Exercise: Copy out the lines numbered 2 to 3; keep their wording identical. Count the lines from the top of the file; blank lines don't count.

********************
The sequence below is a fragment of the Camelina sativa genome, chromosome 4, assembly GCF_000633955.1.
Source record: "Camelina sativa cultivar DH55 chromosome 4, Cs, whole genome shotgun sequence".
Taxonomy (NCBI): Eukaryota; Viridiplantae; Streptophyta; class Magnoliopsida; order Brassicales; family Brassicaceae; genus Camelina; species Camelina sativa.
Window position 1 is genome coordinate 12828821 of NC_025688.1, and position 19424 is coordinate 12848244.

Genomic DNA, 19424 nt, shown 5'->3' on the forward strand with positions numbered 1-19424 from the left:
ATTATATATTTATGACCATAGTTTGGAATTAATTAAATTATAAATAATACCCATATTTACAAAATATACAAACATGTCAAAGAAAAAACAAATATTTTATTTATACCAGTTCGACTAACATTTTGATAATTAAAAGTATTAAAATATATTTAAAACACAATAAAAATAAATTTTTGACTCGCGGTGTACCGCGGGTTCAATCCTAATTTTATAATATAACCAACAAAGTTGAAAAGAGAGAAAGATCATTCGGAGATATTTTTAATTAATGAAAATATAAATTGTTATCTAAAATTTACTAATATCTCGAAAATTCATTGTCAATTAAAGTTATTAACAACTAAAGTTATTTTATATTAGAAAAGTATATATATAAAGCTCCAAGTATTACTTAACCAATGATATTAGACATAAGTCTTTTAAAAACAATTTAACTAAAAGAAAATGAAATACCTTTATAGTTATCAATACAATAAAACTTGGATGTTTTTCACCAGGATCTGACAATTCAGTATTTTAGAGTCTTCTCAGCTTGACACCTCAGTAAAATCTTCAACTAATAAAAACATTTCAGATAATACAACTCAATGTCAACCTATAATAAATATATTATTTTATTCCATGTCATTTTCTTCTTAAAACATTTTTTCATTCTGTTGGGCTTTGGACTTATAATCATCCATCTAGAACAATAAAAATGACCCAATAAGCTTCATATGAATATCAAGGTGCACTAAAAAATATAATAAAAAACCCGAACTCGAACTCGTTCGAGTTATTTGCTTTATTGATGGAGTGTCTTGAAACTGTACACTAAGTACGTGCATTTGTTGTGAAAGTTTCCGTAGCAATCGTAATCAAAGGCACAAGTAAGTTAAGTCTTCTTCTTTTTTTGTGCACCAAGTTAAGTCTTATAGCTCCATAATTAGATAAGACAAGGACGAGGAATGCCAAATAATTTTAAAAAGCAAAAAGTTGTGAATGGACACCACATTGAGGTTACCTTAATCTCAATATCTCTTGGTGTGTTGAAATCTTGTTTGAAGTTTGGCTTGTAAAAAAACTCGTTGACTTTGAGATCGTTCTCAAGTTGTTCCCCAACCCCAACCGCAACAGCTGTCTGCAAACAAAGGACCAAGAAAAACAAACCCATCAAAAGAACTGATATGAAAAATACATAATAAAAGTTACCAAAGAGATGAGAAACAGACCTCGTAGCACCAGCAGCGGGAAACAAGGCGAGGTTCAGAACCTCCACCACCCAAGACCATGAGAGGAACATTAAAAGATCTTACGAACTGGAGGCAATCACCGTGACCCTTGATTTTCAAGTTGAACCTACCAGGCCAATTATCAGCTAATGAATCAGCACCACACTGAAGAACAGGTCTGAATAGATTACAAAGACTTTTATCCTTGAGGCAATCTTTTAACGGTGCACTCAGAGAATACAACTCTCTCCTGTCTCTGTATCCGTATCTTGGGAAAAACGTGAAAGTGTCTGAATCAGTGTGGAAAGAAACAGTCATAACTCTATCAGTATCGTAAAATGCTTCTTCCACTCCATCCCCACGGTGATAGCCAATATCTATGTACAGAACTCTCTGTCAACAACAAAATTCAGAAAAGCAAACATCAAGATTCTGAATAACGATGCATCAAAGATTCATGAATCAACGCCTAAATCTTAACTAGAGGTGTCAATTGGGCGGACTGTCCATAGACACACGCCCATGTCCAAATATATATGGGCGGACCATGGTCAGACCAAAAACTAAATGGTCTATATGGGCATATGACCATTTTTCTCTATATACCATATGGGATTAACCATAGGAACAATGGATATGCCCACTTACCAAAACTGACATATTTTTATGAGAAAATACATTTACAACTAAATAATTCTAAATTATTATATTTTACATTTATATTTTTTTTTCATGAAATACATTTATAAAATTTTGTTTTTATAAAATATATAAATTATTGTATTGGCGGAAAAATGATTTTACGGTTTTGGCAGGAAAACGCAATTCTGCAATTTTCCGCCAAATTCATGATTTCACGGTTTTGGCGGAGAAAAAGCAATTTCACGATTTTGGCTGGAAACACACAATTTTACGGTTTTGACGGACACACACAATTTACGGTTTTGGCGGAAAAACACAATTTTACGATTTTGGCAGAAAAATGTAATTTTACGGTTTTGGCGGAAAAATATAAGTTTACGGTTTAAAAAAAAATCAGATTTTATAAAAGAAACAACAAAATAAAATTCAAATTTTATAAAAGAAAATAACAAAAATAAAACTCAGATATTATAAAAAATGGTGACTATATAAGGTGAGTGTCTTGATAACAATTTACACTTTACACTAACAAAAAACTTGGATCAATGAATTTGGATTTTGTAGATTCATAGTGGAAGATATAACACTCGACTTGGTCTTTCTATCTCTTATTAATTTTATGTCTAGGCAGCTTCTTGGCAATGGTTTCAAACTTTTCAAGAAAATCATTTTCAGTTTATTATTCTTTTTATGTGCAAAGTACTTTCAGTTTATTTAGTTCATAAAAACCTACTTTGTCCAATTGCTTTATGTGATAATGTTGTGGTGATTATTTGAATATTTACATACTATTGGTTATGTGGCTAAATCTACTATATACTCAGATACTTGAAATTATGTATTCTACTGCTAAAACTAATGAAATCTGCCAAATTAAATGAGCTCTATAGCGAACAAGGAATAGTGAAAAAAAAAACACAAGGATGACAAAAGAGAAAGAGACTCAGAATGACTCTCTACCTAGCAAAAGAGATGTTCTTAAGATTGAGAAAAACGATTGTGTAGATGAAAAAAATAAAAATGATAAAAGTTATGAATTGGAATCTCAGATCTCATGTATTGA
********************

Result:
Source record: "Camelina sativa cultivar DH55 chromosome 4, Cs, whole genome shotgun sequence".
Taxonomy (NCBI): Eukaryota; Viridiplantae; Streptophyta; class Magnoliopsida; order Brassicales; family Brassicaceae; genus Camelina; species Camelina sativa.